What are these kits you guys mentioned? We always get the scripts, the score, maybe a guide for discussion, and a few piano/vocal books. When we did South Pacific it came with very detailed staging notes and diagrams. I've never gotten a kit with rehearsal notes.
I'm not familiar with the show, but based on the MTI website, it's a Broadway, Jr. version, which should make it easier. It looks like you do get a director's guide, a choreography DVD, and even parent notes already done. That will make it much easier. I've never done a "Jr." version of a show, but I know with the Disney shows they make it really simple.
The musical is announced two weeks in advance and an audition notice is released with audition dates, times, and character information (character name, short description, vocal range, and major songs). We ask students to do a 60-second monologue related to the show we're doing (i.e. we just did The Producers so I asked for a contemporary comedic monologue. For Titanic I asked for a contemporary dramatic or seriocomic monologue). I also ask for 16 to 32 bars of a musical theatre song. And then there's a dance call that I lead. We do basic routines and I have an assistant watch the students and make note of their abilities as we go through. It usually lasts around an hour.
Then I cast the show and understudies.
Rehearsals 1 - 8 we meet in the chorus room and run lines and learn the music. Students know they are responsible for learning lines and music OUTSIDE of rehearsal time so we can move quickly.
Depending on the show, I'll either mix choreography with blocking, or do them separately. For The Producers, they were separate. Dance rehearsals are AFTER blocking rehearsals, so dancers stay for about an extra two hours every day dance rehearsals happen. For huge ensemble dance numbers (i.e. Springtime For Hitler), I'll do the dance rehearsal during blocking.
We go through the script chronologically and piece everything together as we go.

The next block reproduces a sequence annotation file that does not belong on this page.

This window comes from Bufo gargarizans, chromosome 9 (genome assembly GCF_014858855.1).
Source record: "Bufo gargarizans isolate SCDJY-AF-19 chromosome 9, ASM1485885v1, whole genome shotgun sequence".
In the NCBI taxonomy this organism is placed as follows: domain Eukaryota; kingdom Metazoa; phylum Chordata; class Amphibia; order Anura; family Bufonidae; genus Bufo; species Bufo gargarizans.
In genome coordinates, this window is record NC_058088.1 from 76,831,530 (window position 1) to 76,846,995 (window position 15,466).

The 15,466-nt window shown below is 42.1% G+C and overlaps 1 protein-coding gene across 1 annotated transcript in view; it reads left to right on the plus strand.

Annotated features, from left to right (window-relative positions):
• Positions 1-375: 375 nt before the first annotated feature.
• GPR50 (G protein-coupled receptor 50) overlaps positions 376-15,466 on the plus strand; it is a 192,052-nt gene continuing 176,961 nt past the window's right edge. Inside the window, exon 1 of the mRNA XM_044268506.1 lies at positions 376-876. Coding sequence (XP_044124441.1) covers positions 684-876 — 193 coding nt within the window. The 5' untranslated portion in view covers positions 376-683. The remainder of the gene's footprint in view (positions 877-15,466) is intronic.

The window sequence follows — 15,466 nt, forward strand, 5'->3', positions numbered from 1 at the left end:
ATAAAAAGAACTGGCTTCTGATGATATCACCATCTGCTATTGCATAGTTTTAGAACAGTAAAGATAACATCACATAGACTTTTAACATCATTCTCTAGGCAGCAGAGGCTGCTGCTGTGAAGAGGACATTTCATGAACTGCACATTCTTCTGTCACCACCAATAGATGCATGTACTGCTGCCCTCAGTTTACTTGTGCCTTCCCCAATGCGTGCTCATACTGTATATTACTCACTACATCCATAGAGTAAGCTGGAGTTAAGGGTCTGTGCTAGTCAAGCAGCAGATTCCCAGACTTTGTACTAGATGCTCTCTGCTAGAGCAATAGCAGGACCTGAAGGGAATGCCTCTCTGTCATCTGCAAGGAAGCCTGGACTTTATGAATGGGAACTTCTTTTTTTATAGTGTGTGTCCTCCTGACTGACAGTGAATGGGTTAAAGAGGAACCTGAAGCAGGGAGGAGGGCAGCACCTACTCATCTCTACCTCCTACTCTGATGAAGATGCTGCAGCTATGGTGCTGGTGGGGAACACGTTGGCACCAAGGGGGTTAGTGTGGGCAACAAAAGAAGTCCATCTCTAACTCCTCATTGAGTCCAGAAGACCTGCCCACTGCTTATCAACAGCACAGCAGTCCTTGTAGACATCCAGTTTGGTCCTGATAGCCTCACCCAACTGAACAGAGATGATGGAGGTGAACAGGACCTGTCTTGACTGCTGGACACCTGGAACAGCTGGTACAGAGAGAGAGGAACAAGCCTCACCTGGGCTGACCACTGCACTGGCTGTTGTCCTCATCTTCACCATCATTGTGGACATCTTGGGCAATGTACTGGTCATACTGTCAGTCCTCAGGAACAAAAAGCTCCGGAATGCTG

We met every day M-F for 3 weeks for 3 hours a day (not including dance rehearsals). Then the 4th week, we meet for 5 hours every day. Then tech week, we met until we were done with what I wanted to accomplish. We're never out before 8PM, and we were even there until midnight one day.
For costumes, Good Will is your best friend for little things. We have a HUGE costume room with costumes from YEARS ago, so we can improv pretty well. Also consider contacting schools who have done the same show to see if you can rent their costumes.
I have a team who do all the scene design work. I give them a general idea of what I want and they run with it. I just ask them to have everything done by tech week.
I have a coworker who does all the lighting and sound work.
MAKE A PLAN. Organize yourself. Plot out rehearsals in Excel and write down EXACTLY what you want to accomplish (scene numbers, songs, specific blocking, etc.). If it's not done, get it done the NEXT day, FIRST thing. Don't fall behind and DO NOT let the kids go at their own pace.
I'll be blunt: time is going to FAST and you're going to lose your mind and feel like nothing is happening. That's okay. Just focus yourself, keep your young actors focused, and it will come together.